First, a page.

You have probably heard that having a programmable thermostat can bring down your heating and cooling costs. While this is certainly true, you don’t automatically save just by exchanging your old manual thermostat for a programmable one. To make the most of your savings, you ought to select, set up and use a programmable thermostat effectively.
According to the U.S. Department of Energy (DOE), homeowners could save up to 10% on heating and cooling costs with the help of a programmable thermostat to routinely set back the temperature 7 to 10 degrees from its normal setting for eight hours every day. For the average home, this amounts to close to $180 per year. Follow these programmable thermostat tips to save the most on your heating and cooling bill.
How to Secure a Programmable Thermostat
As you compare thermostats, verify the compatibility with the rest of your HVAC system. For instance, radiant floor heating may call for a different type of thermostat than one developed for forced-air heating and cooling.
Then, examine the scheduling functionality. Most programmable thermostats have four daily programs—Wake, Leave, Home and Sleep, or something similar. Separate models offer varying levels of control throughout the week. Here are the four principal options:
- 7-day programming allows a different schedule on a daily basis. This is ideal if your family’s schedule changes regularly.
- 5-1-1 programming creates a weekday schedule and separate Saturday/Sunday schedules. This is better if your routine is the same Monday through Friday but unique on Saturday and Sunday.
- 5-2 programming lets you set separate weekday and weekend schedules.
- 1-week programming creates one schedule for the whole week.
How to Set Up a Programmable Thermostat
The capability to set up setback periods while you're gone or sleeping makes it simpler to save energy with a programmable thermostat. Create the settings you prefer at the beginning of the season. While you can select the times and temperatures that work best for your family’s preferences, here’s how an ordinary weekday schedule might look:
- Wake at 7:00 am: The thermostat achieves a comfortable temperature in time for you to start your day. The DOE recommends 68 degrees in the winter and 78 degrees for the summer.
- Leave at 8:00 am: Program the thermostat to adjust the temperature back 10 degrees around 30 minutes before heading into work. This setting should be approximately 58 degrees during the winter and 88 degrees over the summer.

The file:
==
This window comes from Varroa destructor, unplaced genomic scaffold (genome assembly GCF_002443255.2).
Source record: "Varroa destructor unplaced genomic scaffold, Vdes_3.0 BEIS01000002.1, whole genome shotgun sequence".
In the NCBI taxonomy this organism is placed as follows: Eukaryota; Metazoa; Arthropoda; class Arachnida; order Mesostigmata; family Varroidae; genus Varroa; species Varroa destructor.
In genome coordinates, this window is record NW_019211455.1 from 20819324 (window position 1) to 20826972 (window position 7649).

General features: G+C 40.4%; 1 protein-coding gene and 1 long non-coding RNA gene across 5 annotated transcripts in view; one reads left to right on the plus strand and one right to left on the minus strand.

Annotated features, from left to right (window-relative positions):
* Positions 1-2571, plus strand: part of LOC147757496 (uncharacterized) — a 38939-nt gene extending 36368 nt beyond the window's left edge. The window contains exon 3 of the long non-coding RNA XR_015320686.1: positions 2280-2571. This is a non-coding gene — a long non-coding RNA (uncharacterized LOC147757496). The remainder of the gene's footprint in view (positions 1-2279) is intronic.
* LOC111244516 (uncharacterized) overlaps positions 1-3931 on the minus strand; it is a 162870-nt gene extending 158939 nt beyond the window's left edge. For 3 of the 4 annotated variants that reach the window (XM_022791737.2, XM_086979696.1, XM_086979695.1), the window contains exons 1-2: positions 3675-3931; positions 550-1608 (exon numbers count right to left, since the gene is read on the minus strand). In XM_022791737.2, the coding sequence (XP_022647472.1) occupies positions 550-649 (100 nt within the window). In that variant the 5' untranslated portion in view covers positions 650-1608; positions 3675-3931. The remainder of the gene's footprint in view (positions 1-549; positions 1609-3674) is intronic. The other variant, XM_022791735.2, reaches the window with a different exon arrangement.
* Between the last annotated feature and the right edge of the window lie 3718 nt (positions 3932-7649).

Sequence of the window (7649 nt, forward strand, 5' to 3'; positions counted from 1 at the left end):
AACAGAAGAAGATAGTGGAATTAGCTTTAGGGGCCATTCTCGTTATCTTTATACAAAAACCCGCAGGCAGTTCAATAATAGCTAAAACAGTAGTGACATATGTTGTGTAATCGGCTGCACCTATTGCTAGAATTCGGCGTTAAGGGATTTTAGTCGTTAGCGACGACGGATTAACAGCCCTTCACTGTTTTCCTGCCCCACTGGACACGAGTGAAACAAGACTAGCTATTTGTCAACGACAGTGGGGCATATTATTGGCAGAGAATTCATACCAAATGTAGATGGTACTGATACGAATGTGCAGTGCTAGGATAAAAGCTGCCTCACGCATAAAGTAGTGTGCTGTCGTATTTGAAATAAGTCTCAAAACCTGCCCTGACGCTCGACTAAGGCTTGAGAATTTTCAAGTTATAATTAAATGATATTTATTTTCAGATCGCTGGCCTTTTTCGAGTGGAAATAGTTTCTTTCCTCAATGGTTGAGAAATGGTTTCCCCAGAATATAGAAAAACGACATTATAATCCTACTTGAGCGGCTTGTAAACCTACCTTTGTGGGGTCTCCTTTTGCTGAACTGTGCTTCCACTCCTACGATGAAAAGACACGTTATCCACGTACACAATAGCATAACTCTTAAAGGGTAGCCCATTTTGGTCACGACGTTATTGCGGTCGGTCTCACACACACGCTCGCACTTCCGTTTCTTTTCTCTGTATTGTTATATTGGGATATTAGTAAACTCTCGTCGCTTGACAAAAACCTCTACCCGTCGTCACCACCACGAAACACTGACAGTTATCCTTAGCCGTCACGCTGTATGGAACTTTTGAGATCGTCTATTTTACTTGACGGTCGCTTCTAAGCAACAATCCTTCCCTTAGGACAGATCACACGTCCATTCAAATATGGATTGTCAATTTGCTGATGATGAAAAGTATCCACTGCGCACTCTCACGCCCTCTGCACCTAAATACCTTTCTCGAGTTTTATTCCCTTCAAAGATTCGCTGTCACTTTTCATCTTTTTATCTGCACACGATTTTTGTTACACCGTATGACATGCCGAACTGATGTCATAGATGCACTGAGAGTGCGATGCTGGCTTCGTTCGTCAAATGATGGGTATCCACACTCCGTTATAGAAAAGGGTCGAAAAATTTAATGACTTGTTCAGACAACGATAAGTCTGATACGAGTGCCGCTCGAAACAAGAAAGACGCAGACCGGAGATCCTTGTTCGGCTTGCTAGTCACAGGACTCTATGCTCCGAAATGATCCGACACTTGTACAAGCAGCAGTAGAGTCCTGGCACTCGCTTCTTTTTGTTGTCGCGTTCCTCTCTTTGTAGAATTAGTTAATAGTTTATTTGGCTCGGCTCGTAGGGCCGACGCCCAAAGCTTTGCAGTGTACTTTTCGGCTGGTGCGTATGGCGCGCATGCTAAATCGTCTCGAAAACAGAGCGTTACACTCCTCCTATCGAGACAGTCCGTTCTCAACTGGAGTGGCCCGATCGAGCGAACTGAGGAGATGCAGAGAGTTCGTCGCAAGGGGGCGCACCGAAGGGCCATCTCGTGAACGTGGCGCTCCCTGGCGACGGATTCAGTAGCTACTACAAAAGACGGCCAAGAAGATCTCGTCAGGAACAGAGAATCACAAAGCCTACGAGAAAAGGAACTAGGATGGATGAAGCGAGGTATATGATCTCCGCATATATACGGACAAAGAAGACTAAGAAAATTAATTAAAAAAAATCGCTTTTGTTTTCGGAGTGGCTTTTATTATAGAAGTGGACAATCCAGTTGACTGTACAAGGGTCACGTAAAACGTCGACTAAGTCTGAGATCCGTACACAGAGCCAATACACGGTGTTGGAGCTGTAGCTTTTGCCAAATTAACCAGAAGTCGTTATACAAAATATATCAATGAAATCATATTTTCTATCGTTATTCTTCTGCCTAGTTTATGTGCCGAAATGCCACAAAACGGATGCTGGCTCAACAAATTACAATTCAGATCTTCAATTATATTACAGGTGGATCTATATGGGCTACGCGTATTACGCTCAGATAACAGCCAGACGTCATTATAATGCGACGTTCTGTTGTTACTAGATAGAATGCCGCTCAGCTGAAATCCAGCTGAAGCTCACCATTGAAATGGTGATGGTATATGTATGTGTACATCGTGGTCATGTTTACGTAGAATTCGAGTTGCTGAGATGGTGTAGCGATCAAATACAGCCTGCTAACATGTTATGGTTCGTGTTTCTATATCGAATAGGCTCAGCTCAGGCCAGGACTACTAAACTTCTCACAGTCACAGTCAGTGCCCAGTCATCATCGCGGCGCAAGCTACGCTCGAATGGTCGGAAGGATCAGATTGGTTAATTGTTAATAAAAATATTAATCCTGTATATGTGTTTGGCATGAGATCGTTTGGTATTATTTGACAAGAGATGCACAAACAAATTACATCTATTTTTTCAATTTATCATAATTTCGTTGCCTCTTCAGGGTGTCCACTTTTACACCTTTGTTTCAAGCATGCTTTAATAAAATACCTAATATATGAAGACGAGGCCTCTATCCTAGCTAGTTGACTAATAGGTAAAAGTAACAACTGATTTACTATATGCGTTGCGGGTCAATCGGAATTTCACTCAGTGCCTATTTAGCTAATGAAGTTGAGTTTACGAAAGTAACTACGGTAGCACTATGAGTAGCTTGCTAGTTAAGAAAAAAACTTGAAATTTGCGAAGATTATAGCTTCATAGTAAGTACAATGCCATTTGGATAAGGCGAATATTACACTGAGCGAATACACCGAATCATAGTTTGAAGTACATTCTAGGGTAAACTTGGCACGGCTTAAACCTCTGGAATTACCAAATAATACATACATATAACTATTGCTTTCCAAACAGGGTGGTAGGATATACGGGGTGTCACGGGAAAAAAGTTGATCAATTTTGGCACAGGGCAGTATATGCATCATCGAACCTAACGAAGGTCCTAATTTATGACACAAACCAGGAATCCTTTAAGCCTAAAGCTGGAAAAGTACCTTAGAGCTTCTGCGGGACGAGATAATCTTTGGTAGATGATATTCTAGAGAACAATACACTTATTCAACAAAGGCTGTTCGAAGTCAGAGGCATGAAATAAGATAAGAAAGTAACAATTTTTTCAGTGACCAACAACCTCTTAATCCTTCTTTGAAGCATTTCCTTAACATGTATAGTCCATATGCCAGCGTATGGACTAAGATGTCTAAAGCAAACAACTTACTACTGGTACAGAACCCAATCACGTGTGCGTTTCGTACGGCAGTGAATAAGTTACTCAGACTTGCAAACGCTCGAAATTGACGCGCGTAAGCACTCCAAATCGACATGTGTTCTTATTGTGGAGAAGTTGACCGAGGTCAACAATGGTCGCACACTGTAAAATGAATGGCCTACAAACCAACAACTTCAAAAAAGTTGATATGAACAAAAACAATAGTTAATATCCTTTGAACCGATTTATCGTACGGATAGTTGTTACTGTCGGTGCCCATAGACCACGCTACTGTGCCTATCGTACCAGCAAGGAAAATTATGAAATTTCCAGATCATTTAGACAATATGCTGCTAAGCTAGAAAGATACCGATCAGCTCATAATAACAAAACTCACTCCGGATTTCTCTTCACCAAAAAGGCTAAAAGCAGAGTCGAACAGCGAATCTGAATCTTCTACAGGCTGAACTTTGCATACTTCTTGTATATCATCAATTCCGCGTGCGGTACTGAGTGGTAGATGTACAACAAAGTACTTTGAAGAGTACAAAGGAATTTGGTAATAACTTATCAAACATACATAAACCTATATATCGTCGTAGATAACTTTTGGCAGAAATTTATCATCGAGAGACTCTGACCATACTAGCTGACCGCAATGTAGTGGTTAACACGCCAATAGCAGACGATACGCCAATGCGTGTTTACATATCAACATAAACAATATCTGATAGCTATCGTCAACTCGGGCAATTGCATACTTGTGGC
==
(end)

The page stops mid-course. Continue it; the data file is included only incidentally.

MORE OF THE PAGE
- Home at 5:30 pm: The automatic recovery period ensures a comfortable temperature before you return home. This setting should be about 68 degrees in the winter and 78 degrees during the summer.
- Sleep at 10:30 pm: Program the thermostat to the nighttime temperature for 30 minutes before bed. This nighttime setting should be set to 65 degrees in the winter and 80 degrees during the summer.
Getting Maximum Savings from a Programmable Thermostat
The best benefit of a programmable thermostat is that you can save energy without losing comfort. Try these tips to get the most from your upgrade:
- Don't override programmed settings: You can always override the set temperature if you feel uncomfortable. Although, your energy usage will go up if you consistently change the settings. Put on an extra layer in the winter or grab a fan in the summer before adjusting the thermostat.
- Use the correct hold feature: All programmable thermostats can create temporary overrides without deleting the current setting. This is known as the “temporary hold,” which only lasts until the next programmed time. The "permanent/vacation hold” is for when you are out of town. This overrides the settings indefinitely. The thermostat won’t resume your regular schedule until you personally clear the hold.
- Don’t make large temperature changes: When you must override a setting, change the thermostat by just a degree or two. You should feel more comfortable after making this small adjustment while preventing the energy waste of cranking the temperature way up or down.
- Replace the batteries: Most programmable thermostats need batteries to stop the settings from being deleted because of a power outage. Make a habit of checking the batteries once a year at a time you can easily remember, like the new year or when the kids go back to school in the fall.
Start Saving by Installing a Programmable Thermostat
If you prefer to set it and forget it, call Service Experts Heating & Air Conditioning for help finding and installing a programmable thermostat. We can also provide details about Wi-Fi programmable thermostats, which are designed with even more benefits thanks to remote temperature control, learning capabilities, motion sensors, auto-generated energy reports and more. For additional information or to request a free thermostat assessment, please contact your local Service Experts Heating & Air Conditioning office today.